MOSCOW, July 14. /TASS/. Russia’s President Vladimir Putin has instructed the Communication Ministry and Industry and Trade Ministry to prepare terms of reference for national companies to produce equipment for data storage on the territory of the country.
"This should be done quickly. We should load our enterprises, especially because it is a good and guaranteed order (for them from the government - TASS)," he said when meeting members of the cabinet.
According to Communication Minister Nikolay Nikiforov in most of the cases such equipment is not made in Russia but the two ministries are working on the terms of reference for its domestic production.
Nikiforov also said that his ministry may introduce amendments to the anti-terror law package to the State Duma, lower house of parliament, during an autumn session.
"Some issues from the perspective of law enforcement are still unsolved. If you need additional amendments, they will be prepared and submitted to the government and to the State Duma in the autumn session. But we don’t share the view of those who make different emotional statements without examining the issue in detail," the minister said.
According to him, the consequences of data storage on the territory of Russia will be obvious by 2018.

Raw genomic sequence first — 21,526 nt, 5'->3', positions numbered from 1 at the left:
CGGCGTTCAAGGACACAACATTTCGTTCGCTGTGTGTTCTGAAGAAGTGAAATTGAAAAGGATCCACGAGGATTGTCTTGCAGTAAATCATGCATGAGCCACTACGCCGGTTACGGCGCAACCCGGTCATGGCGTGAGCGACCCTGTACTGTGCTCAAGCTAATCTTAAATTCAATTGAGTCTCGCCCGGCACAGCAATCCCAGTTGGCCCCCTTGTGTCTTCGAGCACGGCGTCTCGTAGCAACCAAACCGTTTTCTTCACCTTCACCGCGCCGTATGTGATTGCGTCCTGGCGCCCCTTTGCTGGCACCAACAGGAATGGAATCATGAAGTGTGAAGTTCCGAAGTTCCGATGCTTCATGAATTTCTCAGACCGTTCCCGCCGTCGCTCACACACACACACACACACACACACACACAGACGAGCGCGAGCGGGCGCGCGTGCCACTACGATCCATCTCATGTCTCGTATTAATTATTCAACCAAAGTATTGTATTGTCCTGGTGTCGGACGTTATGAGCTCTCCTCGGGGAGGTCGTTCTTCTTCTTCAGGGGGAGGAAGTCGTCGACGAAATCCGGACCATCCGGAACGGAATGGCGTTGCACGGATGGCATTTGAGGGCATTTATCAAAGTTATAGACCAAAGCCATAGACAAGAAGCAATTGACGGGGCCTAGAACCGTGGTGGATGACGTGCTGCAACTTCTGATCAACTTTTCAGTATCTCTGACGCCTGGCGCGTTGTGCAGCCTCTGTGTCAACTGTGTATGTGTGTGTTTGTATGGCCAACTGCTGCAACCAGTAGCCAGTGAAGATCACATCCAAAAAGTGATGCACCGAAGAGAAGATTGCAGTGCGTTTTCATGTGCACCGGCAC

"We do not see any risk of price hikes in 2016," the minister said.
Nikiforov said that now the two ministries are busy with a detailed study of what data will be stored and what equipment will be used.
"We will come up with the best option," the official noted.
Nikiforov said that due to high competition on the national telecommunication market prices for mobile communications in Russia are among the lowest in the world.
"We intend to maintain this leadership," he added.
Earlier this month, President Vladimir Putin signed the package of anti-terror laws, that was submitted by State Duma deputy Irina Yarovaya and Senator Viktor Ozerov.
From July 1, 2018, the new law obliges telecommunications operators to store data about reception, transmission, delivery and processing of voice and text messages, images, sounds and video for three years. The "heaviest" files - the content of messages, images, sounds and video - operators must store for six months. They are obliged to provide all this information on-demand to security services.
In addition to telecommunication operators the law also obliges Internet companies to store certain data. In particular, they will be required to store information about data transmission facts and data about users for one year.